Mindfulness can be described as an intuitive awareness of present-moment experience as distinguished from thought-driven judgments or interpretations about that experience. Mindfulness refers to a state of being, and as such can only be described, not defined. Definitions reduce phenomena to static “things.” Insofar as mindfulness refers to perpetually fleeting present-moment experience, any attempt to reduce mindfulness to a static experience is misguided.
In the context of law practice, mindful lawyering helps clients transcend narrow interpretations of challenging life experiences and embrace a more broad awareness of present-moment reality.
For example, a client facing divorce in which children are involved may, understandably, experience fear of potentially being denied time with his or her children in addition to heightened economic uncertainty. Most clients facing such a situation, unless they have a developed mindfulness practice, will employ intellectual strategies to “make the fear go away.” Chief among these strategies is likely to be a decision to retain a lawyer to “fight” and “win” more custody or financial resources.
If the attorney engaged by the client in this scenario lacks a developed mindfulness practice, he or she is likely to approach the situation in a way consistent with traditional legal training. This traditional training is oriented toward factoring out “feelings,” “emotions,” and similar spiritual components. As a result, the typical attorney/client interaction usually serves to further cement a cerebral, defensive and aggressive orientation to the client’s situation. The client is likely to continue experiencing a high level of discomfort and anxiety likely to manifest in aggressive reactions towards the other party/parties, and serve to escalate conflict.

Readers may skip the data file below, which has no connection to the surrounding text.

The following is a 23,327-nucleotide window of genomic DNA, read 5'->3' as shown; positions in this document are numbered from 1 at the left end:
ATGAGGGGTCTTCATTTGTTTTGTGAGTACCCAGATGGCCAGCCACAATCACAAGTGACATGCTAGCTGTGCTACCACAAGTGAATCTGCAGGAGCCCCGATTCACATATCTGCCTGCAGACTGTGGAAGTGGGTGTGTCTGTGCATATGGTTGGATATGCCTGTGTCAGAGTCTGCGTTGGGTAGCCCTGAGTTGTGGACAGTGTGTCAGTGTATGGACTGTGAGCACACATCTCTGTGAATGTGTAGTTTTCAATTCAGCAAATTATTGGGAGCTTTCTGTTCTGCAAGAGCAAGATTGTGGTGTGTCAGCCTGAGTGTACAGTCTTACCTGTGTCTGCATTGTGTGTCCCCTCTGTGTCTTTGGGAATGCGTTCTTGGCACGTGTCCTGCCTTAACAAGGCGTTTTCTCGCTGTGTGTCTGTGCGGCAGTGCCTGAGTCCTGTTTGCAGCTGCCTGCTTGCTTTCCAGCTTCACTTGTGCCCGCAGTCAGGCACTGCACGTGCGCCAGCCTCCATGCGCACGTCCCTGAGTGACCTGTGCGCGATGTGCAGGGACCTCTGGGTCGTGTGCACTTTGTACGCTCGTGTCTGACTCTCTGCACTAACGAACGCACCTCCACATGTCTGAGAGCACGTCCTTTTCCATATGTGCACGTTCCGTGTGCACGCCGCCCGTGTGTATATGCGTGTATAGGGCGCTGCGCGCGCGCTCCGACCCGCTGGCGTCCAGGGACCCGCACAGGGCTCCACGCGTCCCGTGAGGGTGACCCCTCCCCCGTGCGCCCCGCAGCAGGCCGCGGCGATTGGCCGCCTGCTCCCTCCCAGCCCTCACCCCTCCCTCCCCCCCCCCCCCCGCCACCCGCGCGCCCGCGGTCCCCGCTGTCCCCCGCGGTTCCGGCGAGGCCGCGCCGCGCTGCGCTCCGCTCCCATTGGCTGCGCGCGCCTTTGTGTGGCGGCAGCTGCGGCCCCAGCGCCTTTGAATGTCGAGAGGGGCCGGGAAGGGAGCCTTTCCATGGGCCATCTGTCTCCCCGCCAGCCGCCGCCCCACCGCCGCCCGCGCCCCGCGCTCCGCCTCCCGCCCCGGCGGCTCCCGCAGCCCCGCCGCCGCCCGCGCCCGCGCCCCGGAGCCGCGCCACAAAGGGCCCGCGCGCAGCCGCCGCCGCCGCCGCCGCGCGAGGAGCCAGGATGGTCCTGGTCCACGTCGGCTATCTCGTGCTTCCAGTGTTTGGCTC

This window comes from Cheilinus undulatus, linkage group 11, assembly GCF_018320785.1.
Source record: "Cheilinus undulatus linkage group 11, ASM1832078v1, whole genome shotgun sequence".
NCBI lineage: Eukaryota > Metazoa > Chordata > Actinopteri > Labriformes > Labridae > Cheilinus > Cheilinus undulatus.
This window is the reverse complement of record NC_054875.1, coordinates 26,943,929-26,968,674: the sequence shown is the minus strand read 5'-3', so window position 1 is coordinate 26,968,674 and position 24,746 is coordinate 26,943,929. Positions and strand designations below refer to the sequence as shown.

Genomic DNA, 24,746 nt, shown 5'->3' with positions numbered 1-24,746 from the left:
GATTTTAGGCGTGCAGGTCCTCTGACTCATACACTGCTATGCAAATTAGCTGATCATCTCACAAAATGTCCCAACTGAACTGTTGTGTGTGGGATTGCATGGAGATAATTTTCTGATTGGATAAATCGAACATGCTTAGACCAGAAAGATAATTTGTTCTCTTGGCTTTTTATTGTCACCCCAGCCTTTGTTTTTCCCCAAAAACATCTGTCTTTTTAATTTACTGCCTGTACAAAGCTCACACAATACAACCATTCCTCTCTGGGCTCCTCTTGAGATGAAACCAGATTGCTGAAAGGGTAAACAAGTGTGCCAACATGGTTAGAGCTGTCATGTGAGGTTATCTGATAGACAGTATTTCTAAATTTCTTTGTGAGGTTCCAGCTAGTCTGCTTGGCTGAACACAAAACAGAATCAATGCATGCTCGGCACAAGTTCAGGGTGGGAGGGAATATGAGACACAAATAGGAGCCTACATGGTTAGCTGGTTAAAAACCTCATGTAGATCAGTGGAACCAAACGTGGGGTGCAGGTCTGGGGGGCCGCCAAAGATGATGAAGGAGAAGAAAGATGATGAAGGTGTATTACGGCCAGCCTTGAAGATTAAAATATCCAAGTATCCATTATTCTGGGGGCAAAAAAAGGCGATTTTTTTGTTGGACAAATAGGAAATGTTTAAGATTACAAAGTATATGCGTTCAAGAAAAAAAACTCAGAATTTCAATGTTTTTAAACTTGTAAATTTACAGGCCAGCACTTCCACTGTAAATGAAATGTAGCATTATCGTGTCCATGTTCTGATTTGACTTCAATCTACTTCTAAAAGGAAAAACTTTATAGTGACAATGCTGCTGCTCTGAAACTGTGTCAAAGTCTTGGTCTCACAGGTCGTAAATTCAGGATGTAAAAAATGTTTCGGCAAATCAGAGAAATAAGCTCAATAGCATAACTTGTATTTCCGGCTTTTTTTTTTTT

The mindful lawyer is uniquely positioned to interrupt this destructive cycle. Prior to crafting a concrete legal strategy, the mindful or holistic lawyer can work with the client to more meaningfully ground him/her in present-moment experience, and in the process create some “distance” between this experience and his/her entrenched conditioning and habitual reactions.
As a result of this more mindful approach to lawyering, clients may realize a sense of peace and grounding that has been elusive while trapped in fear-evading, intellectually driven strategies. It is the heightened connection to present-moment experience that enables clients to realize a felt connection to “life” apart from his or her intellectual narratives about his or her experience. It is this very connection that gives rise to optimal wisdom and appropriate responses to challenging life situations.
To learn more about mindful lawyering, visit http://www.therapyforlawyers.com or call Licensed Psychotherapist and Attorney Michael Lubofsky at (415) 508-6263.